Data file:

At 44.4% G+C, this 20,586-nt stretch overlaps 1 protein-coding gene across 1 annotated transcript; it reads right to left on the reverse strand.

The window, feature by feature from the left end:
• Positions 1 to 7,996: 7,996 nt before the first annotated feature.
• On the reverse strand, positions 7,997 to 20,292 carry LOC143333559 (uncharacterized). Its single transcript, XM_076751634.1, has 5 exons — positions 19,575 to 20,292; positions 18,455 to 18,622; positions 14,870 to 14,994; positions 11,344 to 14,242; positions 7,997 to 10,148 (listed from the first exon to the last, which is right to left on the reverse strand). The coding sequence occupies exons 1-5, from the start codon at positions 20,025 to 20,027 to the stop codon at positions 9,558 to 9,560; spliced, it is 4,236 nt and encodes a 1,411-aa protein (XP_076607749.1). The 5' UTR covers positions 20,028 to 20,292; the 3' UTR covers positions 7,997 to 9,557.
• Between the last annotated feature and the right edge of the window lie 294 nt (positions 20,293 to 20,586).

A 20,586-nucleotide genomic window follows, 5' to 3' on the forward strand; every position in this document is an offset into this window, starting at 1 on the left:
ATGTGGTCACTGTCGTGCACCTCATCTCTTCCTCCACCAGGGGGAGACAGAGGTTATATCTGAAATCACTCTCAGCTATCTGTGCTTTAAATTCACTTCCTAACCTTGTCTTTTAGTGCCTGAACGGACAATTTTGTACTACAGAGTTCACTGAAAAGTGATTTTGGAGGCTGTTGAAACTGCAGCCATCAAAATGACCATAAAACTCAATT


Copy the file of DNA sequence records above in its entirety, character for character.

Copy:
At 44.4% G+C, this 20,586-nt stretch overlaps 1 protein-coding gene across 1 annotated transcript; it reads right to left on the reverse strand.

The window, feature by feature from the left end:
• Positions 1 to 7,996: 7,996 nt before the first annotated feature.
• On the reverse strand, positions 7,997 to 20,292 carry LOC143333559 (uncharacterized). Its single transcript, XM_076751634.1, has 5 exons — positions 19,575 to 20,292; positions 18,455 to 18,622; positions 14,870 to 14,994; positions 11,344 to 14,242; positions 7,997 to 10,148 (listed from the first exon to the last, which is right to left on the reverse strand). The coding sequence occupies exons 1-5, from the start codon at positions 20,025 to 20,027 to the stop codon at positions 9,558 to 9,560; spliced, it is 4,236 nt and encodes a 1,411-aa protein (XP_076607749.1). The 5' UTR covers positions 20,028 to 20,292; the 3' UTR covers positions 7,997 to 9,557.
• Between the last annotated feature and the right edge of the window lie 294 nt (positions 20,293 to 20,586).

A 20,586-nucleotide genomic window follows, 5' to 3' on the forward strand; every position in this document is an offset into this window, starting at 1 on the left:
ATGTGGTCACTGTCGTGCACCTCATCTCTTCCTCCACCAGGGGGAGACAGAGGTTATATCTGAAATCACTCTCAGCTATCTGTGCTTTAAATTCACTTCCTAACCTTGTCTTTTAGTGCCTGAACGGACAATTTTGTACTACAGAGTTCACTGAAAAGTGATTTTGGAGGCTGTTGAAACTGCAGCCATCAAAATGACCATAAAACTCAATT